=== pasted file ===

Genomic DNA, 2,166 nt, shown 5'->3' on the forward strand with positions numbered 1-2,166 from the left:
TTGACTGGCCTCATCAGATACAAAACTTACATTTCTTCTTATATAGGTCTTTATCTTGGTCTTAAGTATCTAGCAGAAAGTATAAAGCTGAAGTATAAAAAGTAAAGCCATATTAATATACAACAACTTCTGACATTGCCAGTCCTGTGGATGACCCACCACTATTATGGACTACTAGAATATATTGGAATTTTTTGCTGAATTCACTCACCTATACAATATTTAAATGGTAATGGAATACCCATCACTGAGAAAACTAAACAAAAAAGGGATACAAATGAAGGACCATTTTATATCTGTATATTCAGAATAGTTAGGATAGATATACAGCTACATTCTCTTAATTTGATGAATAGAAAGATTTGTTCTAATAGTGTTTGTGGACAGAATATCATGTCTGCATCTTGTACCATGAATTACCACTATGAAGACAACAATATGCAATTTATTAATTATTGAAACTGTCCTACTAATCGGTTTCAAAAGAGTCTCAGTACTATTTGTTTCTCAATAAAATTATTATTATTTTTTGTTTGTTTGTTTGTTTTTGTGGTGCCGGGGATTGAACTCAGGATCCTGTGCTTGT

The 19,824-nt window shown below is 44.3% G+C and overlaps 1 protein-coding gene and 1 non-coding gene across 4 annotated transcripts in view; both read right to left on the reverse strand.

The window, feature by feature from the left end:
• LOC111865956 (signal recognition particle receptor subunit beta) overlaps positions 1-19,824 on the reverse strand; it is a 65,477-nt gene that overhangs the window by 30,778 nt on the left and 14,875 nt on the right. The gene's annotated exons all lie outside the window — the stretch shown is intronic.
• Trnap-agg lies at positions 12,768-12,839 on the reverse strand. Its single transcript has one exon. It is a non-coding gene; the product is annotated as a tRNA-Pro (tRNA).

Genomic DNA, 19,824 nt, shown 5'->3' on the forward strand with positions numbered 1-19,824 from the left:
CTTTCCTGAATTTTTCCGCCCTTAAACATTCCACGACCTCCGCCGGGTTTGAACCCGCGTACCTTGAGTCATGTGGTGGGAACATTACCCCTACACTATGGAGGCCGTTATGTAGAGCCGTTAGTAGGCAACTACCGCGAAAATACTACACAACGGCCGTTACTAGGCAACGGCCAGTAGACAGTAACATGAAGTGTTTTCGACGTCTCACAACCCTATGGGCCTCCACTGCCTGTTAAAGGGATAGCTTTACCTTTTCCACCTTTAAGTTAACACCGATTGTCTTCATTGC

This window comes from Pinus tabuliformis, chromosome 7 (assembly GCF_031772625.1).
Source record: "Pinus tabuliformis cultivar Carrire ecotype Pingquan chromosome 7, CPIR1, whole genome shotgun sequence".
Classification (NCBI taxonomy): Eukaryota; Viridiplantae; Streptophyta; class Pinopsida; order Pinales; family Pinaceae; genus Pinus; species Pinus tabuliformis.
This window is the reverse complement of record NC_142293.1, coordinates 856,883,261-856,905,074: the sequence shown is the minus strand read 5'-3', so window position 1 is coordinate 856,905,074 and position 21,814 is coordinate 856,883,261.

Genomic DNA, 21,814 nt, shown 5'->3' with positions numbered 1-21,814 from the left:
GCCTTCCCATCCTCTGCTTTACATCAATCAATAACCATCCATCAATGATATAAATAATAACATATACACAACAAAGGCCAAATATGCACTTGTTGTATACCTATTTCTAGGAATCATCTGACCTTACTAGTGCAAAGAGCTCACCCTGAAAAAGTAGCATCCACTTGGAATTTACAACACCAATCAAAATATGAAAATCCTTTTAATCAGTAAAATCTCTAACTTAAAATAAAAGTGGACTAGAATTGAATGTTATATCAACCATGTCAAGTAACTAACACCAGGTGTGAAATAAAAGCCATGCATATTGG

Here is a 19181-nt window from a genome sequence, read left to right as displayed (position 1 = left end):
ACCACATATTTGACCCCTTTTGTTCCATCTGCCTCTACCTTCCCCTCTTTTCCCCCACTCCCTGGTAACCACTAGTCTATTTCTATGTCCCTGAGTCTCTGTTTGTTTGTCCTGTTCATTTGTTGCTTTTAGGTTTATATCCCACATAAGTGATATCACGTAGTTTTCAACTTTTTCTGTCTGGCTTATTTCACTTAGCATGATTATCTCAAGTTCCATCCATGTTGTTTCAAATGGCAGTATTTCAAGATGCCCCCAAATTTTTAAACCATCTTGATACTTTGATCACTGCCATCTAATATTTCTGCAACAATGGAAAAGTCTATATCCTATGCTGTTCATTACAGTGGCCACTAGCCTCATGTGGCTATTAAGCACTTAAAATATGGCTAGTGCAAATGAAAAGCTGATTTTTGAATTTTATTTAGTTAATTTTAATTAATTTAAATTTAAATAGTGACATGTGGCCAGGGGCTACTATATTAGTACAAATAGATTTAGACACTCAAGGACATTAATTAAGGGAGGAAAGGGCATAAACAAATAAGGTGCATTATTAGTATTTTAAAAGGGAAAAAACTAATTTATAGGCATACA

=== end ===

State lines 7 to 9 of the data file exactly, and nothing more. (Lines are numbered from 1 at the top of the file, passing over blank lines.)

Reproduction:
Genomic DNA, 19,824 nt, shown 5'->3' on the forward strand with positions numbered 1-19,824 from the left:
CTTTCCTGAATTTTTCCGCCCTTAAACATTCCACGACCTCCGCCGGGTTTGAACCCGCGTACCTTGAGTCATGTGGTGGGAACATTACCCCTACACTATGGAGGCCGTTATGTAGAGCCGTTAGTAGGCAACTACCGCGAAAATACTACACAACGGCCGTTACTAGGCAACGGCCAGTAGACAGTAACATGAAGTGTTTTCGACGTCTCACAACCCTATGGGCCTCCACTGCCTGTTAAAGGGATAGCTTTACCTTTTCCACCTTTAAGTTAACACCGATTGTCTTCATTGC

This window comes from Pinus tabuliformis, chromosome 7 (assembly GCF_031772625.1).